The study provides a methodological platform for optimization of factors influencing IVT reactions, converting the reaction from batch to fed‐batch mode, determining reaction kinetics, which are critical for optimization of continuous addition of reagents, thus in principle enabling continuous manufacturing of mRNA.
Rok Žigon, Mojca Tajnik Sbaizero, Ivana Petrović Koshmak, Veronika Fujs, Maja Leskovec & Aleš Štrancar
Cell & Gene Therapy Insights 2022; 8(10), 1315–1328
Manufacture and purification of recombinant adeno-associated viruses (rAAV) require development and optimization of processes to ensure the best possible quality of the final rAAV product. To do so, different strategies in upstream can be used to achieve the highest possible viral titer and lowest amount of impurities, both of which further influence downstream. Second challenge involves removal of cell debris where different pre-treatments can be utilized. In the next step, optimized capture of rAAV on a cation-exchange chromatography should be developed to remove impurities and achieve a high recovery of rAAV. In the end, several chromatographic options are available to remove empty and defected capsids, so only functional viruses can be isolated. Here, the process of manufacturing and purification of rAAV has been designed using monolithic columns to achieve this important goal of preparing rAAV for the use in gene therapy.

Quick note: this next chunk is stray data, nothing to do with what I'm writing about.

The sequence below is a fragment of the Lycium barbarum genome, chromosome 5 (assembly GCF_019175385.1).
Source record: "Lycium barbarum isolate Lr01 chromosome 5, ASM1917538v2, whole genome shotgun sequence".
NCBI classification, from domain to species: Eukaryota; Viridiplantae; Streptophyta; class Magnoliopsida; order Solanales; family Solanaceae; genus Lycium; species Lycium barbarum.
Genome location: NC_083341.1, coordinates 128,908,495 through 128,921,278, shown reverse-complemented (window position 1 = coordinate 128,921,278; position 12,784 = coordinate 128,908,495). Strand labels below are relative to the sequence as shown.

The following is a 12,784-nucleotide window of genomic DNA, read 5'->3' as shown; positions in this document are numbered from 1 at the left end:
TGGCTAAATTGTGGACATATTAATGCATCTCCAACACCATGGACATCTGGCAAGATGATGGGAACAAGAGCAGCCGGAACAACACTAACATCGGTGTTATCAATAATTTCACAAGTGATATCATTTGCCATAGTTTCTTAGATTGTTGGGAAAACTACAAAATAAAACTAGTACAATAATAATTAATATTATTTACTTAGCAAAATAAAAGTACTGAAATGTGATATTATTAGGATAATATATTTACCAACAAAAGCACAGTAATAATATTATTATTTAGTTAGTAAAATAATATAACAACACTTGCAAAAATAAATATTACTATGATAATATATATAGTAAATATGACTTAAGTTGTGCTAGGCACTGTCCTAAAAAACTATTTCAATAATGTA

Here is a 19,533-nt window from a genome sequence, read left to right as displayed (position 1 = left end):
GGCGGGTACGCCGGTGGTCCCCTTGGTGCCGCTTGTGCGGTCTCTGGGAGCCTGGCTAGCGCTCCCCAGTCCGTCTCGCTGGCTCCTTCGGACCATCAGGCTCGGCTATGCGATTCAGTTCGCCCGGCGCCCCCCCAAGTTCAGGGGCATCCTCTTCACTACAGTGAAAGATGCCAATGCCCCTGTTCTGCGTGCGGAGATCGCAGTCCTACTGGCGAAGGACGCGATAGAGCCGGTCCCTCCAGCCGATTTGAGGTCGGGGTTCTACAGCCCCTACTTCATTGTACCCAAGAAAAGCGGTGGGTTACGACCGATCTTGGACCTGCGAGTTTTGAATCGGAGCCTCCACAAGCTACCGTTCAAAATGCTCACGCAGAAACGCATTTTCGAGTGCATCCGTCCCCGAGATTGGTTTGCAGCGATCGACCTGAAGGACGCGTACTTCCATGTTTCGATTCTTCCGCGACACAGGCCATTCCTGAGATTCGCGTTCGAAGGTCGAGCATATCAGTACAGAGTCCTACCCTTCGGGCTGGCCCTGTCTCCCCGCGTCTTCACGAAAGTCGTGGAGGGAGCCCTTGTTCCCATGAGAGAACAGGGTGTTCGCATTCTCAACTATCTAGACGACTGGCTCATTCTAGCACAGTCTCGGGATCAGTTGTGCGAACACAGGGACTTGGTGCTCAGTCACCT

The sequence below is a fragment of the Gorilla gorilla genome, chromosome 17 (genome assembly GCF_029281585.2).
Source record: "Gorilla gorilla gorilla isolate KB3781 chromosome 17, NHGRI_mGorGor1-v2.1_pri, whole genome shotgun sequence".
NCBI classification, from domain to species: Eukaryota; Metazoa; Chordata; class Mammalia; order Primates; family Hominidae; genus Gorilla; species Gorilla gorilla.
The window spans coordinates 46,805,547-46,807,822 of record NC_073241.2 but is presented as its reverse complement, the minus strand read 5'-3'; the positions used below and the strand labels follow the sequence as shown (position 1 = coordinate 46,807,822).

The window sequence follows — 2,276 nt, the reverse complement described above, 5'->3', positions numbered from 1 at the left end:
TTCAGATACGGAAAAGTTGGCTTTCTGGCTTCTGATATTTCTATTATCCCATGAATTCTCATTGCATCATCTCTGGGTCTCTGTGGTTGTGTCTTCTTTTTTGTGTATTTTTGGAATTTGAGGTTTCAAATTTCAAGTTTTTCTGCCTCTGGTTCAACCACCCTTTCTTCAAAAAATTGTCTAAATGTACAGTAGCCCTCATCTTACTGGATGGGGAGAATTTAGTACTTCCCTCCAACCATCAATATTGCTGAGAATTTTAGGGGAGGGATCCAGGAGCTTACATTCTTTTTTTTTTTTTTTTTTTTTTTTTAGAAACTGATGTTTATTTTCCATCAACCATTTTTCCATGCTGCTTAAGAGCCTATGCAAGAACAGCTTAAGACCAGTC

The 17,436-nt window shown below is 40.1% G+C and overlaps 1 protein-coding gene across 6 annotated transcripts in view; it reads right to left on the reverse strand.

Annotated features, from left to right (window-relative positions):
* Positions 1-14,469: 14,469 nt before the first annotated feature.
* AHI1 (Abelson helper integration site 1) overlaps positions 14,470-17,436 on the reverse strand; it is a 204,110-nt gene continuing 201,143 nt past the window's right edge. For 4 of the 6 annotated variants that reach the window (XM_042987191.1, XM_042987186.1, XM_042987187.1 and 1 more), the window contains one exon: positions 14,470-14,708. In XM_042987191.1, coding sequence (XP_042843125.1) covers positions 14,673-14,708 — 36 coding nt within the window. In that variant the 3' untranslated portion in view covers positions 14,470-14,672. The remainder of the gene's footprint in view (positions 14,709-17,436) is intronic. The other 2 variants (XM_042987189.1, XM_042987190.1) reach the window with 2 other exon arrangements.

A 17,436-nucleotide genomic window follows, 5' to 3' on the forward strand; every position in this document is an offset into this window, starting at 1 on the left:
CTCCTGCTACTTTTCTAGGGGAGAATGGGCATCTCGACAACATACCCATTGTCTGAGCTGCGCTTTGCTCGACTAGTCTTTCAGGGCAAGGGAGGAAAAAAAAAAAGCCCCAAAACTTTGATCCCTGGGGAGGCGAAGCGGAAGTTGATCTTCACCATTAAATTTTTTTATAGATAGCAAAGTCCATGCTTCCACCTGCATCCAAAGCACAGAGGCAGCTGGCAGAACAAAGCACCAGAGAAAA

- How does Oligo dT18 compare to Oligo dT24?
- Does flow rate affect binding capacity for mRNA?
- Does variability in ligand density affect binding capacity?
- How scalable is purification by Oligo dT18?
A comprehensive overview of development and optimisation of Oligo dT monoliths describes multiple factors affecting its chromatographic performance. Flow rate, ligand density, size of mRNA are discussed in the paper.
Nina Mencin, Dona Štepec, Alja Margon, Jana Vidič, Darko Dolenc, Tina Simčič, Sara Rotar, Rok Sekirnik, Aleš Štrancar, Urh Černigoj
Separation and Purification Technology, Volume 304, 1 January 2023